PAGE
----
The area has important historical associations with the development of government scientific organisations and Wellington's defence forces during the Russian scare (1884-86). The group of observatory buildings has visual quality, set in the Botanic Gardens.

Architectural:

The area forms a pleasing group of buildings but those of particular note are the Dominion Observatory designed by government architect, J.T. Campbell and the Carter Observatory designed by Wellington architect, William Gray Young.

Technological:

The area has considerable significance for its historical associations with the growth of government involvement in scientific activity since the late 1860's.

Aesthetic:

The area is adjacent to the Botanic Gardens, on reserve land, and is surrounded by attractive lawns and trees. The small low lying buildings blend in well with their setting and this setting enhances their appearance. In addition to its attractive surrounds, the area is also notable for its commanding position, offering superb views overlooking the central city and the harbour.

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Additional informationopen/close

Physical Description

DESCRIPTION OF BOUNDARY:

The south-eastern corner of the Wellington Botanic gardens.

LIST OF ITEMS:

Dominion (Seismological) Observatory, Carter Observatory, former Gardens Battery (all that remain are the storage rooms beneath the Seismological Observatory), Scout Hall, Thomas King Observatory.

STRUCTURES:

Dominion Observatory (Category I):

Erected in 1907, the red brick building was designed by government Architect, J.T. Campbell. The building consisted of a transit room, octagonal clock room, and an office in the tower above it. In 1925 a new wing consisting of four offices was added to the western side of the building.

Carter Observatory (Category II):

The Carter Observatory owes its existence to a bequest by Charles Redding Carter (1822-1896), a prominent pioneer in the history of early Wellington and the Wairarapa. This red brick building was constructed in 1940 to the design of Wellington architect, William Gray Young. Additions were made in 1967, to house the Carter's extensive library.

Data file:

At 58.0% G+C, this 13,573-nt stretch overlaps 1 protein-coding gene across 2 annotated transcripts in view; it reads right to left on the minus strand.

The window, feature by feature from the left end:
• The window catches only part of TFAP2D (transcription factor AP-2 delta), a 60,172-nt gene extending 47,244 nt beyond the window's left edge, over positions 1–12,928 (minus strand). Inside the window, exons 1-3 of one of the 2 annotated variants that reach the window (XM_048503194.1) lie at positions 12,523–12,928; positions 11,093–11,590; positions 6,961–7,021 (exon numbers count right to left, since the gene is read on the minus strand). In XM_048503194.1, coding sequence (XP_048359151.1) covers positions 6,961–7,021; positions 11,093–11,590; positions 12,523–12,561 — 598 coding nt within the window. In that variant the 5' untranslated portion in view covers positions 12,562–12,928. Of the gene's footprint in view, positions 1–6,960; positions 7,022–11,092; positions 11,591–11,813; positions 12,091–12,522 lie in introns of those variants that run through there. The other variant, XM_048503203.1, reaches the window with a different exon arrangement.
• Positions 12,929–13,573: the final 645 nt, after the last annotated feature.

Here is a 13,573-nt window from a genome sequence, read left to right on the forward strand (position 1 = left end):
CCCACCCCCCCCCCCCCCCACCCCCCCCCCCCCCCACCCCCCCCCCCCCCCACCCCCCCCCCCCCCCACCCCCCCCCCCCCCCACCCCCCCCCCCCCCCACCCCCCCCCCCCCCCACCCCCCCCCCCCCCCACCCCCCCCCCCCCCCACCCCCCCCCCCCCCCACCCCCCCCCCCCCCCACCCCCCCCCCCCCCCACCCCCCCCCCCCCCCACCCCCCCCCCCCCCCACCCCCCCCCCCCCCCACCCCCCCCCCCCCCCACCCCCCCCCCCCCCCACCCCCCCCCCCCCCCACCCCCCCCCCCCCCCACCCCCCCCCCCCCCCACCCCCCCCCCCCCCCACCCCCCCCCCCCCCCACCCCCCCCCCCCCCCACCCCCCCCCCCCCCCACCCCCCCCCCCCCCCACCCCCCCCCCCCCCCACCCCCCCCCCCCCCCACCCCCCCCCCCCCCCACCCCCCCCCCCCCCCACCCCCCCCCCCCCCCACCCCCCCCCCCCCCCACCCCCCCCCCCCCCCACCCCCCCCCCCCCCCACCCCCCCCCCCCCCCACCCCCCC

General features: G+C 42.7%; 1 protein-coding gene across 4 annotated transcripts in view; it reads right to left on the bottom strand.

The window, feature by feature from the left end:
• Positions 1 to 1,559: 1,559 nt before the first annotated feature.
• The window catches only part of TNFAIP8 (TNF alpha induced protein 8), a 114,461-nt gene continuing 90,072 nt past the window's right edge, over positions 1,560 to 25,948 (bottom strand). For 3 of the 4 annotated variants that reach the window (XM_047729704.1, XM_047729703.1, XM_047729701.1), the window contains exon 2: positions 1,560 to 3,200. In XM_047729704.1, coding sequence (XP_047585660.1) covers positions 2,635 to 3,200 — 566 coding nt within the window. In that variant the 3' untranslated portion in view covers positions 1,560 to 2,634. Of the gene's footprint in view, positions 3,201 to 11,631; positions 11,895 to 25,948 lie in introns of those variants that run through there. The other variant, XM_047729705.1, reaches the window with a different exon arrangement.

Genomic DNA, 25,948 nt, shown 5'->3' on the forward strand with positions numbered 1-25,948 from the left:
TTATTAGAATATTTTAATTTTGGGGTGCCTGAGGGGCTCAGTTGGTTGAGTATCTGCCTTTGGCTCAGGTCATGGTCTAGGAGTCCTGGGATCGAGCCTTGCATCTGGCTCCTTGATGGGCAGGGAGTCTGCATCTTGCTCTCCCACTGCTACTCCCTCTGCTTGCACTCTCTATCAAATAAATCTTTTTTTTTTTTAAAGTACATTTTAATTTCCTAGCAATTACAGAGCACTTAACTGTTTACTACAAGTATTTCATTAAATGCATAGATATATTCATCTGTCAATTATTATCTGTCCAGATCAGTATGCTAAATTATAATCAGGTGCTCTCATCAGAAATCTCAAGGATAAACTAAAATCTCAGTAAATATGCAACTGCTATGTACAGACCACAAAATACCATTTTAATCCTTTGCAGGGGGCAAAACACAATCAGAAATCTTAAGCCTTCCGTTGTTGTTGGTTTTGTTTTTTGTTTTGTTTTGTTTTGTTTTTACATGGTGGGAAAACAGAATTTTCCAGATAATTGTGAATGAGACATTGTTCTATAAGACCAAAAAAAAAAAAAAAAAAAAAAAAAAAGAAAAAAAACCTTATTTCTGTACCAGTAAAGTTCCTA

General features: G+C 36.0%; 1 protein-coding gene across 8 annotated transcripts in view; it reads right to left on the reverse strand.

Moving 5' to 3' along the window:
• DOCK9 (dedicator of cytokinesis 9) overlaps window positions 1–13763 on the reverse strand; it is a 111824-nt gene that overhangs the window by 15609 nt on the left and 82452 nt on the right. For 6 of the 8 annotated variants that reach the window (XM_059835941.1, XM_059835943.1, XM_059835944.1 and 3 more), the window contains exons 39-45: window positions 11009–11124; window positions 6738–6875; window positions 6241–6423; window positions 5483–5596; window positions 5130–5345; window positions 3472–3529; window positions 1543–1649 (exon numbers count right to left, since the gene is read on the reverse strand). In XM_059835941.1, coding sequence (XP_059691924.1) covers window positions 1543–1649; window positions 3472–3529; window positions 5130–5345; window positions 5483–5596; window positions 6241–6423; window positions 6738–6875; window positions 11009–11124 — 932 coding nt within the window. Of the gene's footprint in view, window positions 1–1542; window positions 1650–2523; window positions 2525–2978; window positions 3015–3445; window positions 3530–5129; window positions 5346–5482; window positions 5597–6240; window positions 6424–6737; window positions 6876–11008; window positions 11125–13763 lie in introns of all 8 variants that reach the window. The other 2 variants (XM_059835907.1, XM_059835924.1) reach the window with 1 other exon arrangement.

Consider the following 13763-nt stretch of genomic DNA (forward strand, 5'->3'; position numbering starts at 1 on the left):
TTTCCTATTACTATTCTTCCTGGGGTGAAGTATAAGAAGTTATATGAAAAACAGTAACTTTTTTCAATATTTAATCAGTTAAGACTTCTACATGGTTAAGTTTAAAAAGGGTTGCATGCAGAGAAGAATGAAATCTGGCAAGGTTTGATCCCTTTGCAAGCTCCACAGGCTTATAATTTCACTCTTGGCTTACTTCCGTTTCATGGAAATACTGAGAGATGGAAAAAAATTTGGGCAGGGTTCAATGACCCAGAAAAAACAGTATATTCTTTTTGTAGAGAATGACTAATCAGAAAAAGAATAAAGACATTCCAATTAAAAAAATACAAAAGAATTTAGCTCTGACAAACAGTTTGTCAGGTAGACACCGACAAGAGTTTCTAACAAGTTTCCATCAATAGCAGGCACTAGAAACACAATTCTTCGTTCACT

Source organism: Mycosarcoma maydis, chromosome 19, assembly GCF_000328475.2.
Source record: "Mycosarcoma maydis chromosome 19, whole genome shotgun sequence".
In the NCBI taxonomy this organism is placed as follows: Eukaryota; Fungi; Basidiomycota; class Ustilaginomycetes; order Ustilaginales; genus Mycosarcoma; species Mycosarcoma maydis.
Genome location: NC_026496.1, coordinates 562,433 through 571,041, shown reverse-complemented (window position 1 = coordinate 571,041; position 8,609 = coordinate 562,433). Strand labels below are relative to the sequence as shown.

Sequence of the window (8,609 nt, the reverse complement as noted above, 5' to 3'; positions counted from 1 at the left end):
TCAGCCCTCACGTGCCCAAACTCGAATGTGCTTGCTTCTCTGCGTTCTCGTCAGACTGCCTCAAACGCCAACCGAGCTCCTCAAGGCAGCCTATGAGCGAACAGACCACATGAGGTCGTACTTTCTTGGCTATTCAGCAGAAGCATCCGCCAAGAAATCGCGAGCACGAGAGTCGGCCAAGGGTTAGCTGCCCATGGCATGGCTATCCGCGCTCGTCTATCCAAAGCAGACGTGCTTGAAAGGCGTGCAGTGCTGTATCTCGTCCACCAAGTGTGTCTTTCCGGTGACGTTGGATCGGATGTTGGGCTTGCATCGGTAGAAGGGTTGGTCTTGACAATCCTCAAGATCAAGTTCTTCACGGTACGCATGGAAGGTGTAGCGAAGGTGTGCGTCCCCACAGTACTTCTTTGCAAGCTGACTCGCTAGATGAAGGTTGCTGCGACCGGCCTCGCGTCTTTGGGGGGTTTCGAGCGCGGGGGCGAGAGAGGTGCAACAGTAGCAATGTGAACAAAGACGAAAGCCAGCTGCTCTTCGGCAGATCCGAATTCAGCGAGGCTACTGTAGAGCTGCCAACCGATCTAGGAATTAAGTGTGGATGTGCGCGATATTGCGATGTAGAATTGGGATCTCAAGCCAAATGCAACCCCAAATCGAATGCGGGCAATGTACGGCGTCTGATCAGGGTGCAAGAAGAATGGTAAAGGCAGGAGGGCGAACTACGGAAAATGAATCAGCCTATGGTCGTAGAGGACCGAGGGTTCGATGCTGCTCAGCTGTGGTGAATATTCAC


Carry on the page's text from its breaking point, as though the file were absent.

Thomas King Observatory:

It is named in honour of an early astronomer active in maintaining the Time Service during the late nineteenth century, and who bequeathed his substantial private observatory to the Royal Society on his death. The building is small and plain in appearance and houses a five inch telescope.

former Gardens Battery:

Below the Seismological Observatory building lie the remains of the Gardens Battery. All that remains is the old powder magazine lying underground, now housing seismological and time-keeping equipment.

Scout Hall:

This is a small wooden structure has been used by the Kelburn Scouts since 1907. Before this its function is uncertain, but it may have been used as a barracks for gunners manning the Gardens Battery.

Construction Dates

Completion Date

27th October 1994

Report Written By

NZHPT

Information Sources

McKenzie, 1984 (3)

James McKenzie, Dominion Observatory Precinct, Wellington, New Zealand Historic Places Trust, 1984.

Other Information

This historic place was registered under the Historic Places Act 1993. This report includes text from the original Proposal for Registration considered by the NZHPT Board at the time of registration.

Please note that entry on the New Zealand Heritage List/Rarangi Korero identifies only the heritage values of the property concerned, and should not be construed as advice on the state of the property, or as a comment of its soundness or safety, including in regard to earthquake risk, safety in the event of fire, or insanitary conditions.

Historic Area Place Name

Carter Observatory
Dominion Observatory
Gardens Battery (Former), Wellington Botanic Gardens, Wellington.
Scout Hall, Wellington Botanic Gardens, Wellington.
Thomas King Observatory